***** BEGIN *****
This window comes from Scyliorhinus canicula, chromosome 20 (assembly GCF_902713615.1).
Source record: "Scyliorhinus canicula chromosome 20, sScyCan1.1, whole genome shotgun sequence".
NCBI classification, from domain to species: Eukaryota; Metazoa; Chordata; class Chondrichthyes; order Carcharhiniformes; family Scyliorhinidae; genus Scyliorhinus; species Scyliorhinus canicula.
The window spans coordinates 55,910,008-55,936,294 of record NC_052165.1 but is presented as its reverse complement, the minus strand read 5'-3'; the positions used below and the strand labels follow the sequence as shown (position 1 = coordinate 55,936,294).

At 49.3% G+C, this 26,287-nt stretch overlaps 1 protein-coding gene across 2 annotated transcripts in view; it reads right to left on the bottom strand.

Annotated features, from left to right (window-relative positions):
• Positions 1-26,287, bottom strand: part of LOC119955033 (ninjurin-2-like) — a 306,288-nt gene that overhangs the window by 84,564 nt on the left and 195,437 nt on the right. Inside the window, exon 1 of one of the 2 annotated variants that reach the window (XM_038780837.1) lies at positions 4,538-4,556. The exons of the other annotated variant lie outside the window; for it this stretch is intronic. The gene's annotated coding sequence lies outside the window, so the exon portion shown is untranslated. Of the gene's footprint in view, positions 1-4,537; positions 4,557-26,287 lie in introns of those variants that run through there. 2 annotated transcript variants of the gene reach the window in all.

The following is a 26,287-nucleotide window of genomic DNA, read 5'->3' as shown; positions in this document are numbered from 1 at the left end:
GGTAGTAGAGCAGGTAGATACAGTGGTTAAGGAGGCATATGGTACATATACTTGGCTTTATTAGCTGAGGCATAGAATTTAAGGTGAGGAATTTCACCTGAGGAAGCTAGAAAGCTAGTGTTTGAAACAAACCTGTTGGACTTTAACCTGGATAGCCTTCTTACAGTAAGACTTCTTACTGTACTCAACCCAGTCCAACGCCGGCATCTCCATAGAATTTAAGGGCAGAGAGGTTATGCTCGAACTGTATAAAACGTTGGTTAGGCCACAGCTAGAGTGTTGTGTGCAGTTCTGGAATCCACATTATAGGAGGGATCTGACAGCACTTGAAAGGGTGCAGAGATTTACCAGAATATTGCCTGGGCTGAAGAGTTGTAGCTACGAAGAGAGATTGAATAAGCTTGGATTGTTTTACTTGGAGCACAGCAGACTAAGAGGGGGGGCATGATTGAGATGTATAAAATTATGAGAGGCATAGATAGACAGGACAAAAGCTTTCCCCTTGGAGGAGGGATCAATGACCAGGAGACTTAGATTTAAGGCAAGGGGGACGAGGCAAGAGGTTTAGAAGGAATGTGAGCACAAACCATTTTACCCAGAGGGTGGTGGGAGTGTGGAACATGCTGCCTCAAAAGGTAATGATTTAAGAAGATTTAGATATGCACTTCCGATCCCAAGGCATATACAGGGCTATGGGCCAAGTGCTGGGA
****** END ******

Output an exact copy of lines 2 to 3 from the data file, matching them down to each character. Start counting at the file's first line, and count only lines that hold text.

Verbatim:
Source record: "Scyliorhinus canicula chromosome 20, sScyCan1.1, whole genome shotgun sequence".
NCBI classification, from domain to species: Eukaryota; Metazoa; Chordata; class Chondrichthyes; order Carcharhiniformes; family Scyliorhinidae; genus Scyliorhinus; species Scyliorhinus canicula.